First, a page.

This was no ordinary priest. Not one whose voice resonated in incense filled churches. Not one to confess to. Not one to ask to marry, baptise, nor bury you.
Tou Papa, The Priest’s Place, is the other side of Tripolis. My father had spoken of him with reverence as with all priests, and with some eagerness for us to meet him. We set off in the car from Kakouri and drove through Tripolis after 20 minutes of straight road and passed many churches. Then the same road exited Tripolis after the three squares and we continued until we turned right into a maize field. The maize was high with yellow inflorescence in the late summer evening light. It was to be an early dinner at 9 p.m.!
Tou Papa lay like a hacienda when viewed from the maize field. The gravel parking area had been crunched by a few cars that were standing already. To the right his sheep were grazing in an open field, and to the left was a large vegetable patch. We parked, and walked across the gravel. Cicadas quiet and crickets not yet chirping.
The front veranda had chairs and tables on it, more so than for a priest’s house. Come to think of it, there were more cars that there would be a Sunday’s Liturgy in Kakouri. Granted, most people walked to church in Kakouri. It’s not that big.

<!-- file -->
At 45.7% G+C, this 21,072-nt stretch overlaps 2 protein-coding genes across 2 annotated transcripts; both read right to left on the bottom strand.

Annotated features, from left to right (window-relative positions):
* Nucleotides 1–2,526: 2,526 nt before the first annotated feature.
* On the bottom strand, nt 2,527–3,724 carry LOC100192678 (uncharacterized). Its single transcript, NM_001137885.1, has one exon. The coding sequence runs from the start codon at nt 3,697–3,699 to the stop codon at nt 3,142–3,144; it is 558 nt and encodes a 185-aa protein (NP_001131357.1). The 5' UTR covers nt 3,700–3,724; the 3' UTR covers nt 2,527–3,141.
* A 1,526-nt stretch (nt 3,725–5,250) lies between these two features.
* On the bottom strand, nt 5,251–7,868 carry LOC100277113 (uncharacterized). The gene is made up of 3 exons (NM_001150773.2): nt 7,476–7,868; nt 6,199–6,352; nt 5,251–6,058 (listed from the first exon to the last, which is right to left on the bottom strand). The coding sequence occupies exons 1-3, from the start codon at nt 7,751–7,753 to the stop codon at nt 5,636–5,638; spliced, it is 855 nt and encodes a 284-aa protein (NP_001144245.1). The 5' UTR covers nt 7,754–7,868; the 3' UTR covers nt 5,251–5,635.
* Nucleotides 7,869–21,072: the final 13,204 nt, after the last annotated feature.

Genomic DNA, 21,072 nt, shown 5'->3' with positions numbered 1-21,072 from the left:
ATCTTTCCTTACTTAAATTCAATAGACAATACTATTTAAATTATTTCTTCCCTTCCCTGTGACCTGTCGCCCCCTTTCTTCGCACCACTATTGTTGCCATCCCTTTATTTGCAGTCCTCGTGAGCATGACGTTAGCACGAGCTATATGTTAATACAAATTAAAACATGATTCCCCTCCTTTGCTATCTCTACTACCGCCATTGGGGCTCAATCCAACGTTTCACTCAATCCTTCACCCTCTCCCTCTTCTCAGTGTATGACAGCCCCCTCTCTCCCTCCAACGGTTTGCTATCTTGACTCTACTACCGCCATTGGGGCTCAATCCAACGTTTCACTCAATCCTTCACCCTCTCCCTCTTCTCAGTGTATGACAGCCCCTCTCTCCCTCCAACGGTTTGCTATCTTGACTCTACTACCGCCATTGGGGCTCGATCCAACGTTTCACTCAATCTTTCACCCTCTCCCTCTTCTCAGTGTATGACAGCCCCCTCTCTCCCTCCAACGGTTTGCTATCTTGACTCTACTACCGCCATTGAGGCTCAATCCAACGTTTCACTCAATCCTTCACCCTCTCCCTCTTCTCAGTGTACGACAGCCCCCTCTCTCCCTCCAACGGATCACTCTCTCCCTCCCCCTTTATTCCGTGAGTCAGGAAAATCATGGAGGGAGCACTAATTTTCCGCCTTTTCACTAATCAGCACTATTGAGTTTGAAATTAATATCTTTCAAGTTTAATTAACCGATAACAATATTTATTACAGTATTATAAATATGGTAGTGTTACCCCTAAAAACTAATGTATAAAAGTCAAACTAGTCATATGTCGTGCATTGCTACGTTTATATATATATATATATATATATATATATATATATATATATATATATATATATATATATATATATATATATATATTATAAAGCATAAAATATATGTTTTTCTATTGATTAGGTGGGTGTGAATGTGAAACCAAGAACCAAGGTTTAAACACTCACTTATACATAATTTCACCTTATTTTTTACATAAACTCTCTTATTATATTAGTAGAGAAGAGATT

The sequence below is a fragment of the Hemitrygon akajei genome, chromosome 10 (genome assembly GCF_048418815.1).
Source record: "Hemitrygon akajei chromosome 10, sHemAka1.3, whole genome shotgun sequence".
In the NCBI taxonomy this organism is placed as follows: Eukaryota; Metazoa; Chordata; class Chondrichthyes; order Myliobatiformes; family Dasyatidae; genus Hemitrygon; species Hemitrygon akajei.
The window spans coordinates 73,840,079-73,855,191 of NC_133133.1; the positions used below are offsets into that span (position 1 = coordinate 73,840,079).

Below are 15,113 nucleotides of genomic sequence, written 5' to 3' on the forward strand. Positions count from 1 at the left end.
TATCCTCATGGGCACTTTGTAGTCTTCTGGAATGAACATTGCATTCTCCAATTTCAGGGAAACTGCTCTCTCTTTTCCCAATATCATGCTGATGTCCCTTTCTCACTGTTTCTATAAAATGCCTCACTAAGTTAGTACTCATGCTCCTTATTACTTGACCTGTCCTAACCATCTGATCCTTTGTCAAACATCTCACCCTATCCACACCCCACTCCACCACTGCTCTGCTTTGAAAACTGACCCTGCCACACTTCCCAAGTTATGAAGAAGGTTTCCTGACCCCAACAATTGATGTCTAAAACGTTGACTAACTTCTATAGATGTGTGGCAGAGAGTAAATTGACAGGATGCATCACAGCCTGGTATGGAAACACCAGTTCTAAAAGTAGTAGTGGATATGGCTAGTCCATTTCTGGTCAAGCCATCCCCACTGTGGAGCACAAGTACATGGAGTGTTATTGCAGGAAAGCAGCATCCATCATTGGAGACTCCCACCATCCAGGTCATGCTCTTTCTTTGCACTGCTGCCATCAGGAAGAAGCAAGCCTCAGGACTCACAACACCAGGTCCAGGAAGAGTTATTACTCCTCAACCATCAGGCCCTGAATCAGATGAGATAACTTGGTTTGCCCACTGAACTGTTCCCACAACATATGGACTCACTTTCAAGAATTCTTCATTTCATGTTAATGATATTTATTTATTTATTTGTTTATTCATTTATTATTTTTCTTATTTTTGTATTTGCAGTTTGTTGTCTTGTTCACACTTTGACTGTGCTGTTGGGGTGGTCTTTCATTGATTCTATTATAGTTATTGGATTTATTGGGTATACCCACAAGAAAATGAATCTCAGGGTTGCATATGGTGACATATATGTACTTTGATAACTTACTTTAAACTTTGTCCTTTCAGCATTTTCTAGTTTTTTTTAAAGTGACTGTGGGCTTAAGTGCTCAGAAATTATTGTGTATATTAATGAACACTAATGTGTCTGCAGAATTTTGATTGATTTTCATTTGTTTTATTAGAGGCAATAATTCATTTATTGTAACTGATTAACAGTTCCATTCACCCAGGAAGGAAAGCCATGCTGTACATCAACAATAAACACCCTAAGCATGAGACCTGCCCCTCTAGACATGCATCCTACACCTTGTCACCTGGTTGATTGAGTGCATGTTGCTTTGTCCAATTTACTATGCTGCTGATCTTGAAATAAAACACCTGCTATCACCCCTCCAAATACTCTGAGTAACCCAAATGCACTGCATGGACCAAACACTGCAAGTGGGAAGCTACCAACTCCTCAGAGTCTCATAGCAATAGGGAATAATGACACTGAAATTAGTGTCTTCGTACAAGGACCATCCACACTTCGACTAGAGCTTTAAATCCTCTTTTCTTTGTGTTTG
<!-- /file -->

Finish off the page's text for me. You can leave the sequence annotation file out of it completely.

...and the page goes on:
And inside there were people seated in the restaurant. An older lady and a younger man were taking orders, and delivering house wine in carafes, village bread in baskets and mezze on thick white plates. The tables were all square, covered with white tablecloths protected by white wax paper. Small village glasses for wine, no balloons. No clowns either. The smell of fresh bread and cooked beans and yellow roast potatoes had me salivating even before the roast lamb and grilled souvlakia (kebabs) came out.
We sat and waited for bread, wine and mezze. The other tables around us were filled with older people and younger families with children. There was a quiet buzz, a bit less noise than one would expect in a Greek tavern. Certainly, there were no expletives emanating from the kitchen or serving staff. Even later, when a few tables filled up with hip youngsters in designer clothes, it remained subdued.
The priest received special dispensation from the Archbishop to open a restaurant. His passion was cooking, and as a farmer he had produce to use like generations before would have done. The archbishop placed two limitations on him. One, he was not allowed to open on Sundays; and two, he had to confine himself to the kitchen, and could not come to the open area and mingle with clients.
So my father took us off to meet him in the kitchen. Greeks are like that. Rules, even religious rules, are just guidelines.